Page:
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Interview: Matthew Hughes on “The Curse of the Myrmelon”

– Tell us a bit about “The Curse of the Myrmelon.”

It’s the latest in a series of fantasy stories that began when Gardner Dozois and George R.R. Martin asked me to send them something for their cross-genre anthology, Rogues – which, by the way, just won the Locus Award for best antho.

I thought I’d like to do a Cugel-the-Clever type story, set in my Archonate universe, so I invented a rather unlucky thief named Raffalon who is starving in a forest at the end of an unsuccessful career.  The story, “The Inn of the Seven Blessings,” tells how his luck finally changes.

After I sold the story to Gardner and George, I decided the character had potential, so I began writing stories about him during his earlier years.  “Myrmelon” is the fifth one to appear in F&SF.  In each of them, I’ve tried to show a different element of the society in which Raffalon operates – kind of a thief’s-eye-view of a fantasy world.

In “Myrmelon,” a younger Raffalon actually plays a subordinate role to Cascor, a former provostman who was fired from the police force and has set up as a private detective.  He’s also begun to dabble in magic, for which he has a talent, although he will get into trouble with the Wizards Guild if he keeps it up.


– What was the inspiration for this story, or what prompted you to write it?

I consider myself a crime writer trapped in an sff author’s career.  I like to write about criminals and detectives (see my Luff Imbry and Henghis Hapthorn stories).  I wanted to give Cascor the discriminator a good work-out and at the same time examine some of the world in which he lives.  It’s a faux-medieval world of guilds and autonomous city states, something like Italy as it emerged from the Dark Ages, but with wizards.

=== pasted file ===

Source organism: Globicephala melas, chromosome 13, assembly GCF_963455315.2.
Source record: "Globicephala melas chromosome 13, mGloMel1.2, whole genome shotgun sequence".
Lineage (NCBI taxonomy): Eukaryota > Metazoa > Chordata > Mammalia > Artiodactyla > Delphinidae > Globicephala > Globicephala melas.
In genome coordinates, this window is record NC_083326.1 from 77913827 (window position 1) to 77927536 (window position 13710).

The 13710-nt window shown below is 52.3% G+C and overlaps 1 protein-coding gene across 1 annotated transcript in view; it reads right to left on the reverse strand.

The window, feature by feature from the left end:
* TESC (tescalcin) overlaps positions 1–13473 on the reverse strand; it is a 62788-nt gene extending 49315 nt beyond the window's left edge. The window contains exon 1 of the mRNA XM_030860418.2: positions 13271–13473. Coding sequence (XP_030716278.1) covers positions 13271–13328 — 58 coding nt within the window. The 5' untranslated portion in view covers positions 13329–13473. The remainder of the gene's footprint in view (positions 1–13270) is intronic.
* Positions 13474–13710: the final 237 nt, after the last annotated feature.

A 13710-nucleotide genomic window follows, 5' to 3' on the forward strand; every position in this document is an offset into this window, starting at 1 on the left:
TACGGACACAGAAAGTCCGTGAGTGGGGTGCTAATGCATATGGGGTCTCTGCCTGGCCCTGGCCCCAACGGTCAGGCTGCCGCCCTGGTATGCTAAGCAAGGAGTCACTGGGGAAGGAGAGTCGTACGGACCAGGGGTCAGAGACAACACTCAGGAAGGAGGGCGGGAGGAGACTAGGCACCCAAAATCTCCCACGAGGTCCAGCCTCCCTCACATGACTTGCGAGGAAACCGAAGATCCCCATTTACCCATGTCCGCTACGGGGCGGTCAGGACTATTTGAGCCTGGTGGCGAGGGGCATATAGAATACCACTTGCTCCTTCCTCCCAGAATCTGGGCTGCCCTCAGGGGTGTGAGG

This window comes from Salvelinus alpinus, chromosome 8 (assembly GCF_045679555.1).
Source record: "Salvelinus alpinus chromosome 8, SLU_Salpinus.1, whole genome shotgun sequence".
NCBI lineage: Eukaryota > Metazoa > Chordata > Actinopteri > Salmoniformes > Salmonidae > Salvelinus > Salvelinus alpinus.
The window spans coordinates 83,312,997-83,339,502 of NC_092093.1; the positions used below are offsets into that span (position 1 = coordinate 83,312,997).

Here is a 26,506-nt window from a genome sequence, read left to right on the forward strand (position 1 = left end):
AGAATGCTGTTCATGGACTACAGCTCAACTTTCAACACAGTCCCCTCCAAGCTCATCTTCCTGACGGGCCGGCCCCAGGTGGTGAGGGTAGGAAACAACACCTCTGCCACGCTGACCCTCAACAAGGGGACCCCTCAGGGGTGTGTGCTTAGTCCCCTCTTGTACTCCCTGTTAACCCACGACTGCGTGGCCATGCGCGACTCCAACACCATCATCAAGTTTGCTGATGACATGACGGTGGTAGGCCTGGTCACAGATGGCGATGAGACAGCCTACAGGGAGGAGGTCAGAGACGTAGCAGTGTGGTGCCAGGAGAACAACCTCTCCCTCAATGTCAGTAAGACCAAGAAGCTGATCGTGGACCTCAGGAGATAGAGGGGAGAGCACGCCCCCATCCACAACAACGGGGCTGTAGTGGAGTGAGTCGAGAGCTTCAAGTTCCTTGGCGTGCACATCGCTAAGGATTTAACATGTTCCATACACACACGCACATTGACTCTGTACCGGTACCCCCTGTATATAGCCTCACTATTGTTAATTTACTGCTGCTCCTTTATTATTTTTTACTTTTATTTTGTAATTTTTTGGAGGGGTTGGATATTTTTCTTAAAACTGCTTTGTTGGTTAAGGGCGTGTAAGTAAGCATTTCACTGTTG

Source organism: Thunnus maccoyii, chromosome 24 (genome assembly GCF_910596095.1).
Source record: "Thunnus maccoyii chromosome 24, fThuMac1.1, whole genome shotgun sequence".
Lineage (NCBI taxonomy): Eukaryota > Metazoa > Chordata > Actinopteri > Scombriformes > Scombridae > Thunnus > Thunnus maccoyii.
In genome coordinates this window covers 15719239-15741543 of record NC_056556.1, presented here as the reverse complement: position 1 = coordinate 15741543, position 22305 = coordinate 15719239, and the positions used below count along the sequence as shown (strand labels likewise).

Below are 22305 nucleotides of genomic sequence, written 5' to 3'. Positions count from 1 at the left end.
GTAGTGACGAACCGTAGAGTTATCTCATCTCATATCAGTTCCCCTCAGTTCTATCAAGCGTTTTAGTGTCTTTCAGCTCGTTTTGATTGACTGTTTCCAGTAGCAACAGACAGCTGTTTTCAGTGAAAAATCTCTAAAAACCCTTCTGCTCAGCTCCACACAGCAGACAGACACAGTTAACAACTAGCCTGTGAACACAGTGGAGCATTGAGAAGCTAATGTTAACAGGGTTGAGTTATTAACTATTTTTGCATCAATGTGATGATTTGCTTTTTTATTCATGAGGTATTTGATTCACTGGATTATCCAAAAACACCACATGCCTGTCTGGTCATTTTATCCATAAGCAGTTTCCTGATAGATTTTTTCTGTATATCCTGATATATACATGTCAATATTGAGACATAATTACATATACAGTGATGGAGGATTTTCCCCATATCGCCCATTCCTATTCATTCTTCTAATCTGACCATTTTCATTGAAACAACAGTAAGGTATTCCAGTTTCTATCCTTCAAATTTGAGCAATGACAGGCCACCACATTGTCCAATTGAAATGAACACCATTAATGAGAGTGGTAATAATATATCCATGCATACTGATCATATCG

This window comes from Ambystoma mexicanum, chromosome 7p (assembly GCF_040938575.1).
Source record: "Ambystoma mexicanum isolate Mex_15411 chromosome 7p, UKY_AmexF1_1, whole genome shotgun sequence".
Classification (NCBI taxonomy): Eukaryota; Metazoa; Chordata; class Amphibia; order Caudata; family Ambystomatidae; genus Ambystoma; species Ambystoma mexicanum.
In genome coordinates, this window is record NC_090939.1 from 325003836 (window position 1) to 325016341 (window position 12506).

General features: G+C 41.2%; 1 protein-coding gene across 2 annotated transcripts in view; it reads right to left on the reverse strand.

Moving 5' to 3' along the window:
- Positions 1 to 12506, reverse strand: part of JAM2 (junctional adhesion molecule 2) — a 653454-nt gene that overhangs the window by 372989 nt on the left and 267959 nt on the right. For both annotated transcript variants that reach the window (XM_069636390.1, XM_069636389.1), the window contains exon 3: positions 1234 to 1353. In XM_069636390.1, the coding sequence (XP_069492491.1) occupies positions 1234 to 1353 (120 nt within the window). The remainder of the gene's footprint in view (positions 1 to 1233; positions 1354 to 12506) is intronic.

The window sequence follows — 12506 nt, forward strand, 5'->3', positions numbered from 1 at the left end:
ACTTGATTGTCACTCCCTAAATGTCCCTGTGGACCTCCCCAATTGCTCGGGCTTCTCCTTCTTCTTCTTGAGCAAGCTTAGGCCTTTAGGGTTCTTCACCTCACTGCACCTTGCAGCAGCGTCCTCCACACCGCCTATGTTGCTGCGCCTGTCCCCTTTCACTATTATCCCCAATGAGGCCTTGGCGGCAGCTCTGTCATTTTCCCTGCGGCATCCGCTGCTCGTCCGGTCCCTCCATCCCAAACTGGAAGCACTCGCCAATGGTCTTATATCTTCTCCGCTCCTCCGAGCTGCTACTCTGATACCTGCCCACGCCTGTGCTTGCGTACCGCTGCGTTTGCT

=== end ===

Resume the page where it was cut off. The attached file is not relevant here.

My general motivation is to write enough Raffalon and Cascor stories to make a decent-sized collection, which I will self-publish as an ebook and POD paperback.  I’ve found that selling my backlist on Amazon, Kobo, and my own webstore is the modern definition of “money for old rope.”


– The protagonist, Cascor the Discriminator, was a character spun off from the Raffalon story “Stones and Glass.” Do you often discover characters in this way, when writing your ‘Penultimate Earth’ stories?

Yes.  I’m an intuitive writer.  I can’t outline worth a damn.  In “Stones and Glass,” I originally brought Cascor in as a plot complication and foil for Raffalon.  As his backstory emerged, he began to develop some interesting qualities as a potential partner.

I always start with a character in his/her normal situation, add an event that triggers some kind of conflict, then see how it all evolves from there. When I started “Myrmelon,” I had Cascor answering the door to a little man who feared he was under a curse.  I had no idea what would happen next, but I find that if I just let my characters be who they are (or, I suppose, whom I’m discovering them to be), a story begins to unwind out of the back of my head.


– What are you working on now?

Thanks to a healthy grant from the Canada Council for the Arts, may their tribe increase, I’m working on a historical novel I’ve wanted to write for more than forty years, ever since I came across a footnote in a university text that told about how some African slaves, survivors of a shipwreck on the Ecuadorean coast, conquered the aboriginal peoples of the area and created a new society – the Zambo State – that remained independent of Spanish authorities for generations.


– Anything else you’d like to add?

I’m grateful to F&SF for having accepted so many of my stories over the past dozen years.  I used to buy the magazine for pennies a copy in second-hand bookstores when I was a poor kid in the sixties.  If I’d known then that someday I’d be a regular it would have made my penurious adolescence a happier time.

And, if I can be permitted a plug, this summer I’m going to self-publish a collection of my non-Archonate short stories and novelettes, almost all of them originally published in F&SF.  It will be titled Devil or Angel and Other Stories.  Anyone who’s interested can keep tabs on the book’s progress by checking my web page:

“The Curse of the Myrmelon” appears in the July/August 2015 issue of F&SF, which you can order here:


One Response to “Interview: Matthew Hughes on “The Curse of the Myrmelon””

  1. Archonate | “Myrmelon” review and interview on July 2nd, 2015

    […] I’ve done an interview about the genesis of the story and what people call “the writing process” with Stephen […]

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